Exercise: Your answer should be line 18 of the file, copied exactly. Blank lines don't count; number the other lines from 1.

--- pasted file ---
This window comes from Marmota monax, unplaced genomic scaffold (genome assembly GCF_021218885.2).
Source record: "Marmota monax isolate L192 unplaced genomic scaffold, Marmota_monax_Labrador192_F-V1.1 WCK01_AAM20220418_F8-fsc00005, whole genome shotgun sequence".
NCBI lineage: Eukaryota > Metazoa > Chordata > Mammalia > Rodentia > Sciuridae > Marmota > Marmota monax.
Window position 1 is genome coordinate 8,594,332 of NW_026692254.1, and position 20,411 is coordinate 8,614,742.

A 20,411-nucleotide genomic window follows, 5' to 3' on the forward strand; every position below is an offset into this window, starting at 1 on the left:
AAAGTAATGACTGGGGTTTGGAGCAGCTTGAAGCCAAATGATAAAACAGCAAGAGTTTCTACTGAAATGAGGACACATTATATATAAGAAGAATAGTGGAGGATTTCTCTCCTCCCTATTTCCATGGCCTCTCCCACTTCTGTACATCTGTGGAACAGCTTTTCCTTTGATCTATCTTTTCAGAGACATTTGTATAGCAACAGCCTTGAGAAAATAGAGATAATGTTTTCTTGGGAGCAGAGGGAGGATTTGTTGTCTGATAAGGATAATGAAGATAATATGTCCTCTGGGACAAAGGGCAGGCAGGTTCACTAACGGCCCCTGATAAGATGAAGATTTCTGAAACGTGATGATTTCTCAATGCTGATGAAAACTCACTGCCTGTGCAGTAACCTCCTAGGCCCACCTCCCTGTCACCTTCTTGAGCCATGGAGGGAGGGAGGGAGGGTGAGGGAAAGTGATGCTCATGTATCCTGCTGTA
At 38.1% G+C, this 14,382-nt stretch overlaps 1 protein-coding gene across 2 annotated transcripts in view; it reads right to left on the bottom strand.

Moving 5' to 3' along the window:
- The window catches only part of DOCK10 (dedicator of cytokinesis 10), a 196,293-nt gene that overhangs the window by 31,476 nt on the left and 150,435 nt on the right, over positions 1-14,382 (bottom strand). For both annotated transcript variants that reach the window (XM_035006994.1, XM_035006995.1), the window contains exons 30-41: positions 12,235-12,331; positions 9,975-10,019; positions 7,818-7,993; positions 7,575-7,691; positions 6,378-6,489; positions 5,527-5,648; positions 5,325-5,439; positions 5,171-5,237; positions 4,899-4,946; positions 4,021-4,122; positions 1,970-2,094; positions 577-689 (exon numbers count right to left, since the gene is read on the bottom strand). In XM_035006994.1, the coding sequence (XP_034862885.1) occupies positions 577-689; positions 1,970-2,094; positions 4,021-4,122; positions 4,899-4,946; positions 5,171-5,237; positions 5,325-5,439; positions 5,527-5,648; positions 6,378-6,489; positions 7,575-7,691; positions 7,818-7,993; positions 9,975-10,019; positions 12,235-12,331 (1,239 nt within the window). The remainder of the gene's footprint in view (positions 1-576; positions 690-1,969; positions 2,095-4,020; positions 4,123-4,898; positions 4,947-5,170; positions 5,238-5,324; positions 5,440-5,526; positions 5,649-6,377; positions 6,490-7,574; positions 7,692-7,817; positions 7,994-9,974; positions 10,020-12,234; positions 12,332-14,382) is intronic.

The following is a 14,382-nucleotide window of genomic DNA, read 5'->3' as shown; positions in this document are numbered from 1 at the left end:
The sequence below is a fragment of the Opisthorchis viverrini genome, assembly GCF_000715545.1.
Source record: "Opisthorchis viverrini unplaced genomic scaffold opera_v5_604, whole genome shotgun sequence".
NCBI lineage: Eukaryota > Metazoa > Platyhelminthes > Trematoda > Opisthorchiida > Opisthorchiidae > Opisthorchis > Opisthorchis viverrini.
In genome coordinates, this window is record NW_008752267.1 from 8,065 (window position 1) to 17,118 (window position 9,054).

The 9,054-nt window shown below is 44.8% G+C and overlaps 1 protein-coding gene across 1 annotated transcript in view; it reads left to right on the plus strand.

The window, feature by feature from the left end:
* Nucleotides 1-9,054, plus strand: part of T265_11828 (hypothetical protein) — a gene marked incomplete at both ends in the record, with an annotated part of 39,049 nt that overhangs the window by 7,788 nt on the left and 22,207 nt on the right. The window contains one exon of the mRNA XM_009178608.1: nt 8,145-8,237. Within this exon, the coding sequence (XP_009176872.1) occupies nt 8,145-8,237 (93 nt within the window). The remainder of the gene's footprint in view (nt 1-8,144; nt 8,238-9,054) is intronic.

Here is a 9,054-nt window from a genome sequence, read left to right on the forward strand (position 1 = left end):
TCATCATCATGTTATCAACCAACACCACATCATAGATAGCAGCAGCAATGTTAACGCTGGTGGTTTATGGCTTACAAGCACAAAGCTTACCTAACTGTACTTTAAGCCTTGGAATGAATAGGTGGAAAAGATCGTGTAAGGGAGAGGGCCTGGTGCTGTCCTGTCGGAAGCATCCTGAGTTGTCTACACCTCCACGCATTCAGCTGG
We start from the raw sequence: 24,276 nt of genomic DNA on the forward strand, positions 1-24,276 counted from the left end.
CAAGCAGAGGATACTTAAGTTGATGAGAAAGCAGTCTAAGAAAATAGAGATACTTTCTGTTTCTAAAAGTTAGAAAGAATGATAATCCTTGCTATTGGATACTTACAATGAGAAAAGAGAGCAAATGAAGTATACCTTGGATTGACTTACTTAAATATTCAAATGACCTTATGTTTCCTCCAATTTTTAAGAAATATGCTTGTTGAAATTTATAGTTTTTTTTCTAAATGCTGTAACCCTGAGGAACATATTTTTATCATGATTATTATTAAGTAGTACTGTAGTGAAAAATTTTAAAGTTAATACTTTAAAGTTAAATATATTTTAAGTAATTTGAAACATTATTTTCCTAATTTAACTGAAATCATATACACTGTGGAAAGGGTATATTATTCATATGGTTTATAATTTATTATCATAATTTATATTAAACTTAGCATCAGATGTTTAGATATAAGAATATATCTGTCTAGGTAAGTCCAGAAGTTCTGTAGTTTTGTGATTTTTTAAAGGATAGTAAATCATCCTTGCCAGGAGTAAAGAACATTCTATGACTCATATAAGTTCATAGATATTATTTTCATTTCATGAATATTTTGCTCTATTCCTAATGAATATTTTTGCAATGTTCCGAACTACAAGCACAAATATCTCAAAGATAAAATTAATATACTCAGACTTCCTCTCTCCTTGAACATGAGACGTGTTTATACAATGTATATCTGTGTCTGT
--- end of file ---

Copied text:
Here is a 9,054-nt window from a genome sequence, read left to right on the forward strand (position 1 = left end):